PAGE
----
AL: What is Mali rated on the Open Doors watch list, and what does that mean for Christians in that country?
GS: Mali is rated at the 37th position on the 2018 World Watch List. The main challenge that Christians currently face in Mali is the presence of radical Islamic groups in the region and country, which creates fear and insecurity among Christians. In November 2015 Islamic militants stormed a luxury hotel in Bamako and killed more than 20 people, most of whom were Western tourists. Responsibility for the attack was claimed by al-Mourabitoun, an Islamist group formed in 2013. Another recent example of such attacks in Mali was a raid conducted by suspected Islamists against a resort frequented by foreigners and government officials. Despite a 2015 Peace and Reconciliation Agreement signed between the rebels and the government of Mali, armed clashes between government troops and rebels have continued.
AL: Where are Christians located relative to the conflict area?
GS: Mali has a small number of charismatic and Pentecostal churches mainly found in the southern part of the country. Due to their style of worship and their likelihood to be more engaged in evangelism such communities are likely to draw the ire and hostility of society at large.
The level of violence – especially against Christians in the northern part of the country – is very high and increased in WWL 2018. Both government and international peacekeeping forces operating in northern Mali have not been able to fully restore law and order and guarantee the security and freedom of Christians. An assortment of militant Islamic groups are still active in the north and have occasionally also attacked parts of the country that were considered to be safe.
On 16 November 2016, suspected Islamic militants shot and killed the Christian deputy mayor of Kerana. Moussa Issah Bary was a rare example of a Christian member of the predominantly Muslim Fulani ethnic group which is one of the most prominent Muslim ethnic groups in the whole of West Africa.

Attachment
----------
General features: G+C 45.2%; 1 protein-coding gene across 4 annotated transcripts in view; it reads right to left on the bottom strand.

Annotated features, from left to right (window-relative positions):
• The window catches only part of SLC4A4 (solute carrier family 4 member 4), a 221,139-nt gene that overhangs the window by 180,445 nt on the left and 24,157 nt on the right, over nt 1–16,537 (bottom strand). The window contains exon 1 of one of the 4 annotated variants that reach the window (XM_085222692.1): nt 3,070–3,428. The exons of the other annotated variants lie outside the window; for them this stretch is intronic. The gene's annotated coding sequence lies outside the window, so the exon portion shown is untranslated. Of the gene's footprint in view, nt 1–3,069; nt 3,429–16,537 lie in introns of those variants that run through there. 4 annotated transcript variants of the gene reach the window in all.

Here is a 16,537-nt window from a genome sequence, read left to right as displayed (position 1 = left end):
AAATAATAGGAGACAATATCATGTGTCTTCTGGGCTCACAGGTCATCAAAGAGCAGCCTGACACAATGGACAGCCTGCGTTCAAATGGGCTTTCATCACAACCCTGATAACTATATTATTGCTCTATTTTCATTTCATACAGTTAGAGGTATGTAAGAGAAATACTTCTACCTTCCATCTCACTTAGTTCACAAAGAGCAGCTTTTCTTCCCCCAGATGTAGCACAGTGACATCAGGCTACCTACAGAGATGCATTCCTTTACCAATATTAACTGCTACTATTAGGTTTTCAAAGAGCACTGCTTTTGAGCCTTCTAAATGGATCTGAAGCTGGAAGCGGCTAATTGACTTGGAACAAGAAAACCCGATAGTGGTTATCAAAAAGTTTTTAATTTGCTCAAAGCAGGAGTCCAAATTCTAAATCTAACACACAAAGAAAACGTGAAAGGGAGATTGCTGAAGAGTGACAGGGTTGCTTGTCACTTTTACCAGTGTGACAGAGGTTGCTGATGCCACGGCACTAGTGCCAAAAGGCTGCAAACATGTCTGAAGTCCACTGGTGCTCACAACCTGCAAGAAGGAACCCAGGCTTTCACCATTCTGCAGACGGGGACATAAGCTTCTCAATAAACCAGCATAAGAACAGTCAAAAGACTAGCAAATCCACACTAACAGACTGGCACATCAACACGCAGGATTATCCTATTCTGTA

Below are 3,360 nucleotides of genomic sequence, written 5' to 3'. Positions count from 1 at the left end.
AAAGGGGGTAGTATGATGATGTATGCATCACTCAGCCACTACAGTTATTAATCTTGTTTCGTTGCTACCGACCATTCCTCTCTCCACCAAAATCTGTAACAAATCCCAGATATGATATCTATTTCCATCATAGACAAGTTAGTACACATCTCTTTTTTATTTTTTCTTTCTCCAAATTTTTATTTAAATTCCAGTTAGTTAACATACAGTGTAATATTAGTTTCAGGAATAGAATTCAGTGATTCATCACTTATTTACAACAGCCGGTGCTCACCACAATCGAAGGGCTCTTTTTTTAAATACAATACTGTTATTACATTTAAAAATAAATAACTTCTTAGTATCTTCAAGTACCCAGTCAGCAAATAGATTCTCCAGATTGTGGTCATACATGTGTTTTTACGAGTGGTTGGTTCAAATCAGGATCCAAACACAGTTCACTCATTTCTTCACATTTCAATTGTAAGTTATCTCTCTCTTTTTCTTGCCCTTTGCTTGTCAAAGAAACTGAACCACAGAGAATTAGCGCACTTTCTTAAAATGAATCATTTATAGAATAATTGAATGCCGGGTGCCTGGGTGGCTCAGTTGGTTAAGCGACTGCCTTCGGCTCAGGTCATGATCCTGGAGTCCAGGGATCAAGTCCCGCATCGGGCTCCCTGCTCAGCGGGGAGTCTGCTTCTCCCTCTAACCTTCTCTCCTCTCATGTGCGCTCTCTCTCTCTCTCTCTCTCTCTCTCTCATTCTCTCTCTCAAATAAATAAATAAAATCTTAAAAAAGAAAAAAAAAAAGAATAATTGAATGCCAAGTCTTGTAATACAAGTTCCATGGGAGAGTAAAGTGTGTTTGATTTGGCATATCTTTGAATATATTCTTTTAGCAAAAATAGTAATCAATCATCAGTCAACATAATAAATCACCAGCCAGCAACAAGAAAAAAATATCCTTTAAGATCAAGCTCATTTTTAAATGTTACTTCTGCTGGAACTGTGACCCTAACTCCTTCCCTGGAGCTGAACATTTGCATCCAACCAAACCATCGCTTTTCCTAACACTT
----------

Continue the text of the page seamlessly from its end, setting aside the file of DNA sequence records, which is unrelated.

A Colombian nun, Gloria Argoti, was kidnapped by a consortium of Islamic groups on 7 February 2017 in the southern part of the country which is normally considered safe. The militant groups include Ansar Dine, the Macina Liberation Front, al-Mourabitoun and al-Qaeda in the Islamic Maghreb (AQIM).
Christians in Timbuktu, Kidal, Gao have not been allowed to rebuild churches which were destroyed a few years ago.
AL: What do you feel the future holds for all people in Mali?
The main trend facing Mali is the rising influence of militant Islam and Wahhabism in the country. It will take a long time to build up a Christian presence again in the north of Mali.
Islamic militants continue to be active in Mali, notwithstanding the peace deal that was signed in 2015 and will remain a threat in the years to come. The peace deal is very fragile and the government and UN peacekeepers are still unable to establish the authority of the government in some parts of the country. The restoration of law and order, as well as governmental authority in the northern part of the country, is a prerequisite for the improvement of the situation for Christians in northern Mali.
The situation in Mali cannot be seen in isolation; it is part of the overall rise of Islamic militancy and Wahhabism in the entire region. Therefore, the trajectory of the political and security situation in the whole region is very crucial for the future of Mali. Furthermore, even if the government of Mali and other regional states manage to crush the armed Islamic militancy of groups like AQIM, the radicalization of the youth and society at large by this group is a more intractable problem that is creating a hostile environment for Christians for years to come.
With files from Susan Ponting and Monica Ratra.
Photos from Open Doors International